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The Silver Tsunami

Fertility rates have been declining worldwide, in advanced and emerging economies alike. In addition to straining pension and health-care systems, this secular trend will reduce the working-age population and fuel inflation, in turn lowering economic growth and creating more far-reaching economic problems down the road.

CAIRO – Since 2011, sales of adult diapers in Japan have outpaced those for infants, reflecting a decline in the country’s fertility rate (live births per woman) from 3.66 in 1950 to around 1.5 by the early 1990s. Since then, Japanese fertility has remained stuck far below the “replacement rate” (2.1), amounting to a mere 1.3 in 2021.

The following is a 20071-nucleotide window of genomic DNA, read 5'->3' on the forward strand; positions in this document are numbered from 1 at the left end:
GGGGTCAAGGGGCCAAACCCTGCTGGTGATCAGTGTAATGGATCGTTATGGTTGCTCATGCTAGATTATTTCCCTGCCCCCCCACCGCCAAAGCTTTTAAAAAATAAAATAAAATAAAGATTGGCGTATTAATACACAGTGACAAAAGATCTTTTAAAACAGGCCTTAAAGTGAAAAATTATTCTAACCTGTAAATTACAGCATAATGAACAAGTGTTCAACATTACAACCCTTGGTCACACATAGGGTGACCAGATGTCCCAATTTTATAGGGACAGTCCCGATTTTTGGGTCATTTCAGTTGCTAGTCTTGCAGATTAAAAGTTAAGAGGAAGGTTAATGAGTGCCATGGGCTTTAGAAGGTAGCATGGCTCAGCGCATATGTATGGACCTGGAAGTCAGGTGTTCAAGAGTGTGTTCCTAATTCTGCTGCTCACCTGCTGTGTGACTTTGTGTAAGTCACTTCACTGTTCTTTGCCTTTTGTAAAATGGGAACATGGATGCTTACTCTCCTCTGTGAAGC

And geriatric Japan is not alone. Fertility rates have also dropped below the replacement level in all eurozone countries, and they are strikingly low in Hong Kong, Macao, Singapore, South Korea, and Taiwan – the five wealthiest East Asian economies, omitting China. At 0.81 and 1.38, respectively, South Korea and Hong Kong’s 2021 fertility rates are among the lowest in the world.

Moreover, China is likely to record an absolute decline in its population in 2023. Though the government ended its 35-year-old one-child policy in 2016, China’s fertility rate stood at just 1.16 in 2021, down from as high as 6.3 as recently as 1968. The United Nations has revised down its projection of the size of China’s working-age population (those between 15 and 64) in 2100 by a startling 201 million, from 579 million to 378 million. This trend poses a big problem for the Chinese economy. “Today, every 100 working-age Chinese need to support 20 retirees,” Oxford historian Rana Mitterwrote recently in The Spectator. “If trends continue, by the turn of the next century, every 100 workers will have to support 120 retirees.”